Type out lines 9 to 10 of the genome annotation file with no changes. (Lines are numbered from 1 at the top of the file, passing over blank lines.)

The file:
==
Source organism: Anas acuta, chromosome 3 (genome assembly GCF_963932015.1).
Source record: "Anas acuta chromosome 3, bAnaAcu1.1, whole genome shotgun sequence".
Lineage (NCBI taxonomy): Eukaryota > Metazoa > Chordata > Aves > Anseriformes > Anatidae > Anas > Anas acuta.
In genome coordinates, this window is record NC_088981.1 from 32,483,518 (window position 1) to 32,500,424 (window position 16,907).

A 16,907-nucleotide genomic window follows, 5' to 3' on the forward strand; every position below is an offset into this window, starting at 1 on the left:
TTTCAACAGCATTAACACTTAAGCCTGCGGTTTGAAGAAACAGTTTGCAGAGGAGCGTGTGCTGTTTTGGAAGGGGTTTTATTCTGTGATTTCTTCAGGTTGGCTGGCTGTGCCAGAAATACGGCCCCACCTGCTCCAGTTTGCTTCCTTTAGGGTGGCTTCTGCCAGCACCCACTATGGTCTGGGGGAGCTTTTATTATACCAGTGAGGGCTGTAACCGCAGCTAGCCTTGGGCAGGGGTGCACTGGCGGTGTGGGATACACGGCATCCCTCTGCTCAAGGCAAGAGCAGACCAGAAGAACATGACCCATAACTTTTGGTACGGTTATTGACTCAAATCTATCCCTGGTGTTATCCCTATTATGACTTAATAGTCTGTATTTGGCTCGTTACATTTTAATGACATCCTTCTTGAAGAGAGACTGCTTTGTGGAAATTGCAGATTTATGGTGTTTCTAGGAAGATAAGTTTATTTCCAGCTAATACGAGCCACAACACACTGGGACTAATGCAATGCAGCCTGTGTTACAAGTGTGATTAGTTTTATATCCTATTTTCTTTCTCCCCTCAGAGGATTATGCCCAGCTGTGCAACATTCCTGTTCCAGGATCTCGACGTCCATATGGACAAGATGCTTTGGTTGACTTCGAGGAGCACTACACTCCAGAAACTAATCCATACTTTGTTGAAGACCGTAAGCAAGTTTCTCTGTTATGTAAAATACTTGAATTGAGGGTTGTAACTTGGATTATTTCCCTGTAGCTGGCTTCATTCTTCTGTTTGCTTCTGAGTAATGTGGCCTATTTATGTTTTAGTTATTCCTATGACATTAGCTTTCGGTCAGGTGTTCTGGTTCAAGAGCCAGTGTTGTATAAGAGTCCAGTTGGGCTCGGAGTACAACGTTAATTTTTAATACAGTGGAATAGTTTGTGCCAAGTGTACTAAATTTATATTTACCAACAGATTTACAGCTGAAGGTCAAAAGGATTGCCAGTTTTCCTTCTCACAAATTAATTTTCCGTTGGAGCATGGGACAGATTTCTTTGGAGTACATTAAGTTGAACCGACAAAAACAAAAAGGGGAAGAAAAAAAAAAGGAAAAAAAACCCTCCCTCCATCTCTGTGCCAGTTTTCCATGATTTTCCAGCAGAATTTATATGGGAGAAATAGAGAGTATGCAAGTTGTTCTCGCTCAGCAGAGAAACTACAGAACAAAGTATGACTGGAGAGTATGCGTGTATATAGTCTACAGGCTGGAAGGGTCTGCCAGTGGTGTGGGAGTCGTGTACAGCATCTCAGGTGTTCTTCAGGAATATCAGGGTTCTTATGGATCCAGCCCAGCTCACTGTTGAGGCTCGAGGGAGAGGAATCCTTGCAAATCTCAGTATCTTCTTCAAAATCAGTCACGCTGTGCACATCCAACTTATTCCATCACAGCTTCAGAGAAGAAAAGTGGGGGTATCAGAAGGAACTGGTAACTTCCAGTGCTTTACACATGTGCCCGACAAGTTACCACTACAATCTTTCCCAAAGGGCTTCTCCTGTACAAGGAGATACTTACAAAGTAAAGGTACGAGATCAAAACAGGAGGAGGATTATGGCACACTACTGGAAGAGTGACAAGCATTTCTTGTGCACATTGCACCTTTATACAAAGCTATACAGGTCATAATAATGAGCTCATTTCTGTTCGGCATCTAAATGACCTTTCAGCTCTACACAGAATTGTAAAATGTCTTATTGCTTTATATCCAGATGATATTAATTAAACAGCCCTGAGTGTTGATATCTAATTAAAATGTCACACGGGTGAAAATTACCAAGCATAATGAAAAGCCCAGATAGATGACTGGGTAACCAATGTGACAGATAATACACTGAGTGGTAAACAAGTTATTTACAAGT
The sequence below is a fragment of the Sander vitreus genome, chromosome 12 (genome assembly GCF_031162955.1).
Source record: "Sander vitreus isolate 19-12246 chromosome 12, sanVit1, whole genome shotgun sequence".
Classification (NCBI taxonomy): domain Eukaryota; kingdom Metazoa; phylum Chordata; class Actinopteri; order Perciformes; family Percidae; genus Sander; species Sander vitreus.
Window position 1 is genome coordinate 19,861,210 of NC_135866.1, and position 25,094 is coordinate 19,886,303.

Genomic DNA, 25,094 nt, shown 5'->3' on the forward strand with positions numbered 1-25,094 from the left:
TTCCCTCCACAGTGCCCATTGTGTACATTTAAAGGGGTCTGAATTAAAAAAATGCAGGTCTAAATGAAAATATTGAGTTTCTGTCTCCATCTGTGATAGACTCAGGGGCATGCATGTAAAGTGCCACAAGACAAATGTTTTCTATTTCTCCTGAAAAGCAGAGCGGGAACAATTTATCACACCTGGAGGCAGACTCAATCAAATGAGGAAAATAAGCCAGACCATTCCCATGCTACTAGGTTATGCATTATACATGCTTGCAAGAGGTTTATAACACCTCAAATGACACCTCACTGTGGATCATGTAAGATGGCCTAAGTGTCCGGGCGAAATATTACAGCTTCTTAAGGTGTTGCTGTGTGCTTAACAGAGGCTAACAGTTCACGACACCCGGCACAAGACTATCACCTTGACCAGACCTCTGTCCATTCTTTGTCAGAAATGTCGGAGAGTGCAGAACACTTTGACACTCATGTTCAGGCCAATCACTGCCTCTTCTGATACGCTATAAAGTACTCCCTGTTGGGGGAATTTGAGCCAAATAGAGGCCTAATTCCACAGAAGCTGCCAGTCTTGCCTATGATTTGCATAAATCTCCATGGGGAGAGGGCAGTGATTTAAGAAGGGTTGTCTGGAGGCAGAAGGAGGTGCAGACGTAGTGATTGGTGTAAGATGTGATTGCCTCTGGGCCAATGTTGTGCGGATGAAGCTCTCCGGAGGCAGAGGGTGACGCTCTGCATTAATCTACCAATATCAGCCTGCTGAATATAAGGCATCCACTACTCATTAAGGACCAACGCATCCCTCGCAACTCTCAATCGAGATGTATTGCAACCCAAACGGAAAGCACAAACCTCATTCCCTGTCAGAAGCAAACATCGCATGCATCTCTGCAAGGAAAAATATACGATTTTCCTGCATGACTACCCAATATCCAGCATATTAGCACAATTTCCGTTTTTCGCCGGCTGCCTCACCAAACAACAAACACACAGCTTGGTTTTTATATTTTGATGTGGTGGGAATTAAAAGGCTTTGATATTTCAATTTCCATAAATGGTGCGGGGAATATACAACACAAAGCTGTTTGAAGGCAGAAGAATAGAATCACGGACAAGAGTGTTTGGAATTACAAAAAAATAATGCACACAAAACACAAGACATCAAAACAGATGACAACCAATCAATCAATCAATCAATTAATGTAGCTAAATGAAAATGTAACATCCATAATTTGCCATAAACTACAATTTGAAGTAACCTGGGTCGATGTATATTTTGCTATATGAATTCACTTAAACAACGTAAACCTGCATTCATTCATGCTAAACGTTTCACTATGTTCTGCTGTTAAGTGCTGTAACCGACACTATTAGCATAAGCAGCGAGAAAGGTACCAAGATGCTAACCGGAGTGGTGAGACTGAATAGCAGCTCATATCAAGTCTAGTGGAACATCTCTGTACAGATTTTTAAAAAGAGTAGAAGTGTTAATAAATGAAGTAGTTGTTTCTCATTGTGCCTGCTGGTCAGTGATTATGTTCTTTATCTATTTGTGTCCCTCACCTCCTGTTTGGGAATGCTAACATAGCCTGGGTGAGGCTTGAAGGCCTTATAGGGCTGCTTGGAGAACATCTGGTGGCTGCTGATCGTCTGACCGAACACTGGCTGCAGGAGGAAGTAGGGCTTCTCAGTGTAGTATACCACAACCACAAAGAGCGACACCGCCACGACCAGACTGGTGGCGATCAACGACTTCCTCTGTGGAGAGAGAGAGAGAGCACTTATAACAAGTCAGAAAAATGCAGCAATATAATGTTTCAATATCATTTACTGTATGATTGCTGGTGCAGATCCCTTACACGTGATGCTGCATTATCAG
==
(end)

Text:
Classification (NCBI taxonomy): domain Eukaryota; kingdom Metazoa; phylum Chordata; class Actinopteri; order Perciformes; family Percidae; genus Sander; species Sander vitreus.
Window position 1 is genome coordinate 19,861,210 of NC_135866.1, and position 25,094 is coordinate 19,886,303.